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Supreme Court Rejects Case Over Pirated Nude Pictures

Perfect 10 argued that its online adult magazine business had been hurt by foreign sites that pirated pictures of nude models.
The U.S. Supreme Court has refused to hear a copyright case that sought to hold companies responsible for supporting sites that profit from piracy.

Monday's refusal (PDF) upholds a 9th U.S. Circuit Court of Appeals ruling. The lower court ruled that the Digital Millennium Copyright Act and the Communications Decency Act let credit card and Internet companies off the hook for pirated content on Web sites they support.

In the Supreme Court case, Perfect 10 Inc. v. CCBill LLC, Perfect 10 argued that its online adult magazine business had been hurt by foreign sites that pirated pictures of nude models.

Perfect 10 targeted financial institutions, search engines, and online sales sites, and later online billing companies for what they claim is supporting piracy.

The argument, which centers on who is responsible for content and business on the Internet, has played out on several fronts.

The Utah legislature backed off a provision in a child Internet safety bill that would have held Internet service providers responsible for distributing harmful content by supporting Web sites that provide adult content without taking sufficient steps to prevent children from viewing the material.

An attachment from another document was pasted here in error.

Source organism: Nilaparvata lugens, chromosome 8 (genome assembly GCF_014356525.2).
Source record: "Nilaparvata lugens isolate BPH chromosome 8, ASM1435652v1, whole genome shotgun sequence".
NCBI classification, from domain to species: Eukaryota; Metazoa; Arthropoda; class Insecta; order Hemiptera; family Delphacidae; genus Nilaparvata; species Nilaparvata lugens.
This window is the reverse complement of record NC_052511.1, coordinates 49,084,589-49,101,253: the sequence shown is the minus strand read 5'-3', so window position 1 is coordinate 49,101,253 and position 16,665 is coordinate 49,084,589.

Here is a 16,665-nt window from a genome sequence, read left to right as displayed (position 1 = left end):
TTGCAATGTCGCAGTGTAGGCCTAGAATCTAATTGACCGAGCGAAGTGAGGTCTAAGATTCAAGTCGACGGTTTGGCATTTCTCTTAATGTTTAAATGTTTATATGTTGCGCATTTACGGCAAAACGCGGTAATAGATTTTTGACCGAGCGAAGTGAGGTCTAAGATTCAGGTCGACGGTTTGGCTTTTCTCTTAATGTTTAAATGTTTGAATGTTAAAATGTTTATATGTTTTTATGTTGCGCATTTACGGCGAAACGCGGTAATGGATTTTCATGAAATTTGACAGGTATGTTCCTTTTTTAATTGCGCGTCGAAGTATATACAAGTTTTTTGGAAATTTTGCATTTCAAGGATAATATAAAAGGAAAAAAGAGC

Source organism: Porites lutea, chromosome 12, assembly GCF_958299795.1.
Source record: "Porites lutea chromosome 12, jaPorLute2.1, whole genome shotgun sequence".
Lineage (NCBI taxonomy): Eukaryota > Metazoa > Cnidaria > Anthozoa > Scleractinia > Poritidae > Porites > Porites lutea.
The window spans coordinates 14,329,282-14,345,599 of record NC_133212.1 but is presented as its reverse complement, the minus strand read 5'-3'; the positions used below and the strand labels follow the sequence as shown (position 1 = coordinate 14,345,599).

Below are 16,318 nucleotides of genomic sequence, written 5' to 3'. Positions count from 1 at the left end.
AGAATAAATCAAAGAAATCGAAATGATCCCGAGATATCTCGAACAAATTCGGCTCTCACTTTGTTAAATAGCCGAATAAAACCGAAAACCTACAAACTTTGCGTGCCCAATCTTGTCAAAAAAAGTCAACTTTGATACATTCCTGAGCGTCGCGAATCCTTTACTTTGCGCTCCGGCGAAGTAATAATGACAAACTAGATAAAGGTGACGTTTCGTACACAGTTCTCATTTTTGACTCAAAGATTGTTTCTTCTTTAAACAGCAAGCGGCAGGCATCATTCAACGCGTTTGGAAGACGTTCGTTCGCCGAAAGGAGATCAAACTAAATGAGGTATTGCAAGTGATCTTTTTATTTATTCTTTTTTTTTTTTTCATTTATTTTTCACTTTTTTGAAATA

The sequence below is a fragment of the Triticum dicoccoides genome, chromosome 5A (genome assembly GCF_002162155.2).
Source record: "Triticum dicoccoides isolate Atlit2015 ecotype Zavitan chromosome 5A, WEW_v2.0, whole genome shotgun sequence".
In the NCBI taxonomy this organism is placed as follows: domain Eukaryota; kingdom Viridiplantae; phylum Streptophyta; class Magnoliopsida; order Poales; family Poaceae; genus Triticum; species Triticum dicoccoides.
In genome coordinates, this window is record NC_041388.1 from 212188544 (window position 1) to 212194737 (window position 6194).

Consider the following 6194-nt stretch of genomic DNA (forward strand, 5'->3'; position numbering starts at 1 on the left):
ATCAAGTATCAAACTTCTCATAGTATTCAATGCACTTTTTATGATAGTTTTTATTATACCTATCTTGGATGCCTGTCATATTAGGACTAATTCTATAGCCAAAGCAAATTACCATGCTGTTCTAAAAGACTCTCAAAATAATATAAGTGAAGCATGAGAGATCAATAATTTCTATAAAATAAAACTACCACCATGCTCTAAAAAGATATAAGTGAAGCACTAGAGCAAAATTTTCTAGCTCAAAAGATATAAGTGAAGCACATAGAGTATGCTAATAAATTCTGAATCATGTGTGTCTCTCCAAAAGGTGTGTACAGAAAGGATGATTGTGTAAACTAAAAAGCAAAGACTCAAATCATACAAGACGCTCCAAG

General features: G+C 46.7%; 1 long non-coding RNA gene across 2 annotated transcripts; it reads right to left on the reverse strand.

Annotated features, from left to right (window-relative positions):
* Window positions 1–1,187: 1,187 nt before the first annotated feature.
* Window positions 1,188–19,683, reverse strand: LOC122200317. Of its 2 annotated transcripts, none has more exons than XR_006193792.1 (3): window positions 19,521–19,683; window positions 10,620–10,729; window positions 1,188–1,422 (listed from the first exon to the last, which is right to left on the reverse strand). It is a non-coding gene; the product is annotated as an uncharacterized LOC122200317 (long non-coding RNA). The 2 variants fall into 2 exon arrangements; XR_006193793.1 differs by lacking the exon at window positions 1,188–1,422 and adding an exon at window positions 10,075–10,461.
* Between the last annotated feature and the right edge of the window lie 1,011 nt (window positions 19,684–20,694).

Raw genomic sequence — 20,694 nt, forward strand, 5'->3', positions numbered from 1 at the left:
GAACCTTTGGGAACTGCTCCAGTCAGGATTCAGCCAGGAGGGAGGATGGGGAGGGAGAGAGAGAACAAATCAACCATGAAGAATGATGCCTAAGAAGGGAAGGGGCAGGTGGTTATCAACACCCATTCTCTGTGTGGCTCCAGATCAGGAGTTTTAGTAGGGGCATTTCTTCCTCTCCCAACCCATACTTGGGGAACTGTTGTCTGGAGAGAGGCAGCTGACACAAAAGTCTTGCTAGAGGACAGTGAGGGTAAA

However, lawmakers continue to target ISPs and hosting companies saying they should be accountable for knowingly receiving money for content that the state deems harmful.

And, a separate federal law, which effectively bans online gambling in the United States, holds financial institutions responsible for processing gambling payments.

A lawsuit Viacom filed against Google in U.S. District Court in Manhattan argues that safe harbor provisions in the Digital Millennium Copyright Act do not relieve Google of responsibility for content its users post on YouTube.

Finally, experts have said that the same safe harbor provision relieves colleges and universities of liability for copyright infringement on campus networks, as long as administrators cooperate with efforts to prevent copyright infringement.